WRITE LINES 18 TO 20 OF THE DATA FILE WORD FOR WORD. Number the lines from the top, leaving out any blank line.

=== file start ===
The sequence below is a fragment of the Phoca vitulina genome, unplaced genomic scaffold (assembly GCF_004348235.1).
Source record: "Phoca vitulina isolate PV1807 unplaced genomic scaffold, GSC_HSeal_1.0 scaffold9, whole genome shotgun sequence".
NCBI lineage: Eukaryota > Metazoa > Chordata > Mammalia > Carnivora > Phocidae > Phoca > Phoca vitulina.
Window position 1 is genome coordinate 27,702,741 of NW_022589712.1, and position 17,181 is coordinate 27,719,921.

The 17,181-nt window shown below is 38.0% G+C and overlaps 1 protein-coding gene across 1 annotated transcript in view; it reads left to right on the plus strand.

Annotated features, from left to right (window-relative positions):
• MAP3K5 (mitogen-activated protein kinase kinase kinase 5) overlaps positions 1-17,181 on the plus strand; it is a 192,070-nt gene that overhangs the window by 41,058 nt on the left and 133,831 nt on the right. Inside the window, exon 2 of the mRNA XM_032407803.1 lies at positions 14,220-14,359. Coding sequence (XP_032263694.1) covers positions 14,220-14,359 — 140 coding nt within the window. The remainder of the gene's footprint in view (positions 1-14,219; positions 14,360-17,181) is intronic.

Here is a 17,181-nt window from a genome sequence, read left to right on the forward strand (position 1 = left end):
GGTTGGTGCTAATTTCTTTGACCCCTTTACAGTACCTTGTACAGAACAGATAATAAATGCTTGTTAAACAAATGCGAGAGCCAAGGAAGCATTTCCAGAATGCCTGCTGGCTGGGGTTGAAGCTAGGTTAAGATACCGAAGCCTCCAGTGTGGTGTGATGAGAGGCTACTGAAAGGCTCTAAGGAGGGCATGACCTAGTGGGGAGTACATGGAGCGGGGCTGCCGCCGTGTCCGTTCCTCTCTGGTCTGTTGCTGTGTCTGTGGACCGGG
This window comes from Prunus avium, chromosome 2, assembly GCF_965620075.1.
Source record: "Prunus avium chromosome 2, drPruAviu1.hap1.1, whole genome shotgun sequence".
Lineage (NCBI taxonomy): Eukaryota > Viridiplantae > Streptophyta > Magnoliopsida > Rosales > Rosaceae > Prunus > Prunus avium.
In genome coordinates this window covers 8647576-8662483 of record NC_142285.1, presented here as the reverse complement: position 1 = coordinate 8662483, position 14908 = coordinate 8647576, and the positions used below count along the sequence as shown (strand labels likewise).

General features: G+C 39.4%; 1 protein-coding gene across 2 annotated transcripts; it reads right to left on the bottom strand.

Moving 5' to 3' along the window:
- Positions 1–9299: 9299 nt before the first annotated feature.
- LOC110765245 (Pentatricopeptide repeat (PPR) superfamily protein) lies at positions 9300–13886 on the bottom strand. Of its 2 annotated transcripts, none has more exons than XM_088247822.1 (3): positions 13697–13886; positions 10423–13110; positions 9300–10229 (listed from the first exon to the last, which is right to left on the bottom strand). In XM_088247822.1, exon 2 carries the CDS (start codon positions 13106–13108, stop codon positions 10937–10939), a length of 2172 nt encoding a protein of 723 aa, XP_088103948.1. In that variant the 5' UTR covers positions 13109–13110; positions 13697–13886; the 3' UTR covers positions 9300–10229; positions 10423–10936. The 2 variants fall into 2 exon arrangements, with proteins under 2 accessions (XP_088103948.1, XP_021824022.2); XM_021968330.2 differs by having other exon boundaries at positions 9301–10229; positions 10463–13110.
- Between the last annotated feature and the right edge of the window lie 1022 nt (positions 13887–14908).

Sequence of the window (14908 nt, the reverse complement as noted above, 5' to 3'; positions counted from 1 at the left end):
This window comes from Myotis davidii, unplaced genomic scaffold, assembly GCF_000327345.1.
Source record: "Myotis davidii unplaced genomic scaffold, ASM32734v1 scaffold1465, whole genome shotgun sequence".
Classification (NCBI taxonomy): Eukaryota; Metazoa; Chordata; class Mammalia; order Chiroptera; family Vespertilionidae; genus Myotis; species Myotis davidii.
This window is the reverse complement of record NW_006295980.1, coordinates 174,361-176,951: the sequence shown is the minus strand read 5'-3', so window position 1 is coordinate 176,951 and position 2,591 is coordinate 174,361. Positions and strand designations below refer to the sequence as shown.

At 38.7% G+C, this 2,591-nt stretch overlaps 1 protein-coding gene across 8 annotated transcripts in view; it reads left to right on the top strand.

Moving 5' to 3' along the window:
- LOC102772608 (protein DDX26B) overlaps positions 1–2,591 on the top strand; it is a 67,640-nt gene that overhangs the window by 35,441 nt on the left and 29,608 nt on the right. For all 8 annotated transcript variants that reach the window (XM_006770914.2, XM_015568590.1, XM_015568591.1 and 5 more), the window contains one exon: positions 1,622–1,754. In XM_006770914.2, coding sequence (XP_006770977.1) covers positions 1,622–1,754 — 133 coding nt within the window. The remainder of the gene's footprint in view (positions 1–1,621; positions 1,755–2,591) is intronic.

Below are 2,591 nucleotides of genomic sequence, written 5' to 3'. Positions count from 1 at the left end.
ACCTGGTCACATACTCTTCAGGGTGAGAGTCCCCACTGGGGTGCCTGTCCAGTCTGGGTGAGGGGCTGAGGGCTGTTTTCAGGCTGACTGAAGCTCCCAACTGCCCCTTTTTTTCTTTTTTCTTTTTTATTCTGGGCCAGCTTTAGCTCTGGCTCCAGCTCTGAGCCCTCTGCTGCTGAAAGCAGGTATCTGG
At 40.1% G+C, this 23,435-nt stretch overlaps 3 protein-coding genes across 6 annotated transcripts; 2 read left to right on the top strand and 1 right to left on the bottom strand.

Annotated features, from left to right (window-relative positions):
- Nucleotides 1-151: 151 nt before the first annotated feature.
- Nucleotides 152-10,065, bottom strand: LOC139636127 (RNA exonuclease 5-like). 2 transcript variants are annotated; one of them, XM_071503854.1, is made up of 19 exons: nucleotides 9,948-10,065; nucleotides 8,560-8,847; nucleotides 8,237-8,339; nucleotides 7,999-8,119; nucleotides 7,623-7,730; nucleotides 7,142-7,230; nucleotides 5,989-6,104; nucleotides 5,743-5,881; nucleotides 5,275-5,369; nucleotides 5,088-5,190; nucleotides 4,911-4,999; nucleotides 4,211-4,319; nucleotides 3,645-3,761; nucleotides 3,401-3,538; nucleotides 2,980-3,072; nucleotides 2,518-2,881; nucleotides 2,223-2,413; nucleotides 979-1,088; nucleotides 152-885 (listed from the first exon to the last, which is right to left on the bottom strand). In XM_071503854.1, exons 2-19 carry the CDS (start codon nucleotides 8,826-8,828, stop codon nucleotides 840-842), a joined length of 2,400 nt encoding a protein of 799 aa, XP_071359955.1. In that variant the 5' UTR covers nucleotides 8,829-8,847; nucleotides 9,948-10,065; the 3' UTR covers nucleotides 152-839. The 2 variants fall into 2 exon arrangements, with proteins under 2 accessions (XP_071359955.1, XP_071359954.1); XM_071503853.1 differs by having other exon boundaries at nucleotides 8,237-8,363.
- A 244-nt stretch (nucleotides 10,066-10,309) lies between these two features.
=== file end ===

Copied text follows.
- Between the last annotated feature and the right edge of the window lie 1022 nt (positions 13887–14908).

Sequence of the window (14908 nt, the reverse complement as noted above, 5' to 3'; positions counted from 1 at the left end):
This window comes from Myotis davidii, unplaced genomic scaffold, assembly GCF_000327345.1.